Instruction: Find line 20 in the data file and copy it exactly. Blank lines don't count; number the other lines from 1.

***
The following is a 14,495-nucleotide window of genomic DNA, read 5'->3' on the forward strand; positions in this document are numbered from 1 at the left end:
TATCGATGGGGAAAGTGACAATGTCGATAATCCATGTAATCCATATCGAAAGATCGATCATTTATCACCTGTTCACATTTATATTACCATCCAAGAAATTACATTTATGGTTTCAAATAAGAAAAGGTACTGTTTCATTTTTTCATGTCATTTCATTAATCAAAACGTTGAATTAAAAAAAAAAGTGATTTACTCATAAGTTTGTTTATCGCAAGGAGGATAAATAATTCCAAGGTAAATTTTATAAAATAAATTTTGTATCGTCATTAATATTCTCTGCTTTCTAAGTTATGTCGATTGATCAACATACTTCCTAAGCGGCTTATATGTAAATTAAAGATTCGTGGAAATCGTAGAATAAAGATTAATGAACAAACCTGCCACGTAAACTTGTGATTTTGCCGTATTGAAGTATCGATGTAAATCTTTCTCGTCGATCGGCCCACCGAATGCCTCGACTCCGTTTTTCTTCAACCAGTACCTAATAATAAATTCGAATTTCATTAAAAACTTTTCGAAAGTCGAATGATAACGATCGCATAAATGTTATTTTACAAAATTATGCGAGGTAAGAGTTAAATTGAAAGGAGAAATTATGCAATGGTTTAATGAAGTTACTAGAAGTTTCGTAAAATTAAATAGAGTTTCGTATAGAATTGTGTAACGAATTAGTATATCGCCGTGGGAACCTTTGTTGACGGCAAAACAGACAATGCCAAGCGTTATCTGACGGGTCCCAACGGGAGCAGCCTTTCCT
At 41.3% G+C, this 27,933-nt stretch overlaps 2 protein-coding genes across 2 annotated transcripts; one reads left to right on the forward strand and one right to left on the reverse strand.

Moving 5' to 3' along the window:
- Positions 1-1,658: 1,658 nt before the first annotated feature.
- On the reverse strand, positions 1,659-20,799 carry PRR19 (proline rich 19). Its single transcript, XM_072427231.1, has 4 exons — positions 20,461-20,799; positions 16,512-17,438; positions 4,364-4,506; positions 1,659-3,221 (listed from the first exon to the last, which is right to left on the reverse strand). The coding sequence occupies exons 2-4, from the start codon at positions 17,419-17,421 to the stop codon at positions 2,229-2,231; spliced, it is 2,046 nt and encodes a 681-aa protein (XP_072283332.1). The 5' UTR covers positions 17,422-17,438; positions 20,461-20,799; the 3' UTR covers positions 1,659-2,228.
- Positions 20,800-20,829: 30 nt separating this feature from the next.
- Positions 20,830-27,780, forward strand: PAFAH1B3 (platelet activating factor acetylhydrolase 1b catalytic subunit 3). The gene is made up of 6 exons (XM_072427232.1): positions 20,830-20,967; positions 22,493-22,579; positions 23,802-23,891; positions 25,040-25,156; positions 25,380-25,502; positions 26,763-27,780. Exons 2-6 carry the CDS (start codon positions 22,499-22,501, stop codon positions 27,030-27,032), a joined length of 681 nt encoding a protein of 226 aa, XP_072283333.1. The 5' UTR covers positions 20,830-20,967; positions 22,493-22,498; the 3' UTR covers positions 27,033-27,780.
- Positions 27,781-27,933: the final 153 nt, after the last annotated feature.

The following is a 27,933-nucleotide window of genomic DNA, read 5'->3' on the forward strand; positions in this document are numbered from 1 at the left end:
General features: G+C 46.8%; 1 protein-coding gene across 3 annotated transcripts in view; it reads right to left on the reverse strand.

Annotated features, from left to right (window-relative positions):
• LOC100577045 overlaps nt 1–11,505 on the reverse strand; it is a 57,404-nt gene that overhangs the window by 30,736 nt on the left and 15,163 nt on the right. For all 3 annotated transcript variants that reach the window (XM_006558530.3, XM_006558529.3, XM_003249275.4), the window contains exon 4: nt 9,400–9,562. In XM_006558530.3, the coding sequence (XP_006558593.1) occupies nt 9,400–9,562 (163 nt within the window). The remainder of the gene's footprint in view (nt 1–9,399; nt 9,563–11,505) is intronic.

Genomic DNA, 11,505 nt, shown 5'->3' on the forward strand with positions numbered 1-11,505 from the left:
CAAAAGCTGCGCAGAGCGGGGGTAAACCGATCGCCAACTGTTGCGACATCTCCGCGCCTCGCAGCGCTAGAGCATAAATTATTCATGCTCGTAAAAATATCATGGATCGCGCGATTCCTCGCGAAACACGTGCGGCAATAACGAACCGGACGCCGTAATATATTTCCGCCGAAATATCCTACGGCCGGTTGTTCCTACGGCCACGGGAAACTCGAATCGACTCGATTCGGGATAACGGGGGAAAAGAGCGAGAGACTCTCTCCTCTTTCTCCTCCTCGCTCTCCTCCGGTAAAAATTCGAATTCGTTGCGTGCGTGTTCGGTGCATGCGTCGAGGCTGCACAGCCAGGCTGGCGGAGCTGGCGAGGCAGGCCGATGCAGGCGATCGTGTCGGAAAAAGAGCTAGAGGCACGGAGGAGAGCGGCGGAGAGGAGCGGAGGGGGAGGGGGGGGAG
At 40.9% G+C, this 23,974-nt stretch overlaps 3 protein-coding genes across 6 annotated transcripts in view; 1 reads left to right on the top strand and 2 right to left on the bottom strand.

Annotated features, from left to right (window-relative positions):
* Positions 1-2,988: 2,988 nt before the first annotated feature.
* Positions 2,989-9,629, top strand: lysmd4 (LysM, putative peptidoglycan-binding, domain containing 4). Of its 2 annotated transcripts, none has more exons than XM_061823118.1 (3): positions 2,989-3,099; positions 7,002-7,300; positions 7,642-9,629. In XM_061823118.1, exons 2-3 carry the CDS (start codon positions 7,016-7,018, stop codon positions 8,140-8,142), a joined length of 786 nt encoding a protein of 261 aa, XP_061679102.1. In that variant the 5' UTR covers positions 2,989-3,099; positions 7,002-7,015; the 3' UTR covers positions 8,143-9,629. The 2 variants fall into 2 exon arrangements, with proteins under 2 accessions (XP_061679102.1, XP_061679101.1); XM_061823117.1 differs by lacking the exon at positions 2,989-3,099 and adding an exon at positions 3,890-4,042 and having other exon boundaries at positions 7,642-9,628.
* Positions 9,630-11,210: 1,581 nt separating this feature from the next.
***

* Positions 9,630-11,210: 1,581 nt separating this feature from the next.